Craig Castle Estate, which boasts a Grade A listed castle, as well as opportunities for grouse shooting and deer stalking, dates back as far as the early 13th century when, in around 1220, a previous castle of timber construction is documented to have stood to the south of Craig Castle. Little remains of the castle today, apart from a mound and a stone dovecot.
The castle – which is adorned internally and externally with copious heraldry from across the ages and is surrounded by gardens, policies and mature woodland in the glen of the Burn of Craig - is made up of a 16th century fortified tower house with 19th and 20th century additions. The whole estate totals 1,562-acres.
By the 15th century, the original timber castle was in a state of disrepair and the lands of Auchindoir were owned by the Irvines of Drum before they reverted to the Crown. In 1510, King James IV granted a charter of the lands in favour of Patrick Gordon, who commissioned the construction of Craig Castle. He was reputedly killed during the Battle of Flodden and the original castle was finished by his son William in 1548. The castle remained a Gordon stronghold for over three centuries.
The selling agent said the castle is in a "mixed condition", adding that the original core is "in need of renovation" but that the "inhabitable accommodation" includes three reception rooms and nine bedrooms.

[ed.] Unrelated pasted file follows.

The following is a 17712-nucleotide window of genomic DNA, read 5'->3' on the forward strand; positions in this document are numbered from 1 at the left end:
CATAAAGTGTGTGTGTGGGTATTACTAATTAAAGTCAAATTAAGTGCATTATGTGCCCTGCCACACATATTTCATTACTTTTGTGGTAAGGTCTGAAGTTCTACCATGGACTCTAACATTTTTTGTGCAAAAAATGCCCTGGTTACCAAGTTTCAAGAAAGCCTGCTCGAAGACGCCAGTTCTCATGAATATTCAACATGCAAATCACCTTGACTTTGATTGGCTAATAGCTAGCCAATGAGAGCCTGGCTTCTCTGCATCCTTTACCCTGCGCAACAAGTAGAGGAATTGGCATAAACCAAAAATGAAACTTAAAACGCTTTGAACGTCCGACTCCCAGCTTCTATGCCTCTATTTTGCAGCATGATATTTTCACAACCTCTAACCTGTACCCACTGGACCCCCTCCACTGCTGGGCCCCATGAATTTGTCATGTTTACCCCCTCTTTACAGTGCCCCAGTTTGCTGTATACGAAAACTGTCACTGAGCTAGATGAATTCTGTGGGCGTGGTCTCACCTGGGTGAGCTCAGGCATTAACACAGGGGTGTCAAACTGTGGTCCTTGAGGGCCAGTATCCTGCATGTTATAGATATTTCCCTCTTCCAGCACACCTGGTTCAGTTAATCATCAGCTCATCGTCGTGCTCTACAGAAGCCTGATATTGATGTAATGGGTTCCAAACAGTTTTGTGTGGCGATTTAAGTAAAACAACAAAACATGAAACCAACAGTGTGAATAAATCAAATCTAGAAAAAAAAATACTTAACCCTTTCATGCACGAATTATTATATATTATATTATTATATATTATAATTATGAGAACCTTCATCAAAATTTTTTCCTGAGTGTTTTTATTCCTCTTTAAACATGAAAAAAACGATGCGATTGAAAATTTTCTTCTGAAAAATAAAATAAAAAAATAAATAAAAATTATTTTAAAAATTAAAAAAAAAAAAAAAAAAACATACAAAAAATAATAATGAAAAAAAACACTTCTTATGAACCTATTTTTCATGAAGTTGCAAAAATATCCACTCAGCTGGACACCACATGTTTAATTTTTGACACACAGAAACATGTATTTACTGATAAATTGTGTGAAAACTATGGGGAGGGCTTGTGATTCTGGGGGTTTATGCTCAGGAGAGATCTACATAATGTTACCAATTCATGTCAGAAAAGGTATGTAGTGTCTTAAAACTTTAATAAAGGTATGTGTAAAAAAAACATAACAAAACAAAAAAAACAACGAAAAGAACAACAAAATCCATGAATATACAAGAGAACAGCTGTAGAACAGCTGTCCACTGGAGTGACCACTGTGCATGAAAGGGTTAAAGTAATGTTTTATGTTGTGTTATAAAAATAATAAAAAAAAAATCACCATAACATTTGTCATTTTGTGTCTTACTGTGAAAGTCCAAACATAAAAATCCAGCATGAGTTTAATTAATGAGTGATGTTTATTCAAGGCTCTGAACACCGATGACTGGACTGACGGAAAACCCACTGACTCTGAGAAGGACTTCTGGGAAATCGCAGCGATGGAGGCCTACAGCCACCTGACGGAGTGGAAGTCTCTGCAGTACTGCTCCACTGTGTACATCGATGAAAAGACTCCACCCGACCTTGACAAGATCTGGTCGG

Diane Fleming, selling agent for Strutt & Parker, said: “Castle Craig Estate occupies a fairy tale setting in one of the most private and stunning landscapes of Scotland. The land is varied, from low pastures to open heather hill and woodland, which in part is intersected by the meandering Burn of Craig.
“The estate offers abundant potential from reinstating the oldest part of the castle to its former glory, developing a former mill to create a further dwelling or studio/workshop and capitalising on sporting potential such as re-establishing grouse numbers."
“The castle in particular will capture the imagination of those with vision and ambition, as well as those attracted to history and architecture. The area offers a fantastic lifestyle near Aberdeen with attractions such as the renowned Scottish whisky industry and many outdoorsy pursuits on the doorstep including skiing, walking, cycling, shooting, fishing and stalking."
The sale, which can be sold as a package or split into five lots, includes two traditional cottages, a B-listed former mill with potential for development subject to the necessary planning consents, a block of mature coniferous woodland and open hill ground with mixed sporting and environment potential.
Ms Fleming added: “The estate is offered for sale as a whole or in five lots providing opportunities at several different levels of the rural property market. We expect it to attract significant interest from both British and international buyers.”
The 18th century wing – adjoined to the original by a connecting passage – is thought to have been designed by renowned architect William Adam. A Georgian addition, designed by Aberdonian architect Archibald Simpson, was constructed in 1832.
There are two former grouse moors on the estate and the selling agent said a renewed management programme could provide the opportunity for grouse shooting in future.